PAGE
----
It is essential that a mobile bar, however heavily used, be maintained in a clean, sanitary condition, particularly in an environment in which food as well as beverages is served. With a conventional mobile bar, it is difficult to obtain full access to the beverage containers, the network of hoses and the bar interior for purposes of carrying out a thorough cleaning operation, for the bar is open only at its rear side where the bartender normally stands, and many of the hoses are buried well within the bar structure.
In view of the foregoing, the main object of this invention is to provide a mobile bar in which a cold plate is seated in a sink and is coupled by a network of hoses to beverage containers housed within the bar and to a multi-valved gun for selectively dispensing the beverages, this hose network and the containers being readily accessible so that they can be cleaned and the bar maintained in a sanitary condition.
More particularly, an object of this invention is to provide a two-piece bar, one piece being a base unit in which the beverage containers and other elements of the beverage cooling and dispensing system are housed, the other piece, which is detachable from the base unit, being an integrated serving counter/apron assembly whose counter is seated on top of the unit and whose apron then covers the front side thereof, the assembly, when detached from the base unit, giving access to the hoses and the containers to permit a thorough cleaning thereof.
A significant feature of a mobile bar in accordance with the invention is that the beverage containers are received in open cells in the base unit whereas the network of hoses are not routed through the holes bored in walls of the unit, but pass through a shallow region contiguous with the front side of the unit, whereby when the assembly is detached from the unit, the hoses and all elements to be cleaned are directly accessible.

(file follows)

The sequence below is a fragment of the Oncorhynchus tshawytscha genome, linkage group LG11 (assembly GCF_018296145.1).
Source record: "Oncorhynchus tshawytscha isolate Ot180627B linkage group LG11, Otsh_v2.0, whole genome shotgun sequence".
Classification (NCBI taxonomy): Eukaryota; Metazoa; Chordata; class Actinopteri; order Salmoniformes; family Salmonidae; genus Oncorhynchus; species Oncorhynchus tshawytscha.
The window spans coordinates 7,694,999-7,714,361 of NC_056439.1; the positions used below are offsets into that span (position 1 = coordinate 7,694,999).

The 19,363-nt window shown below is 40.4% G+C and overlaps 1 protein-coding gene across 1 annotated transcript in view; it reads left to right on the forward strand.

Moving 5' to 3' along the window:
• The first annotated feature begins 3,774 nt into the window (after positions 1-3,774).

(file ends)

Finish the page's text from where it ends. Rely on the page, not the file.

Also an object of the invention is to provide a two-piece mobile bar that operates efficiently and which can be mass-produced at relatively low cost.
Briefly stated, these objects are attained in a two-piece mobile bar which may house a beverage cooling and dispensing system for selectively dispensing cold beverages through a multi-valved gun operated by a bartender stationed behind the bar. The first piece is a base unit defined by vertical end walls bridged by upper and lower sections, the upper section being joined to the end walls are corresponding positions below the upper edges of the end walls. The space between the upper and lower sections is divided into open cells which receive the beverage containers. The upper section is provided with a sink in which a cold plate is seated, the cold plate having coils embedded therein in heat exchange relationship with ice covering the plate. The coil inputs are coupled to the containers and the outputs to the gun, whereby beverages passing through the coils are cooled before being dispensed.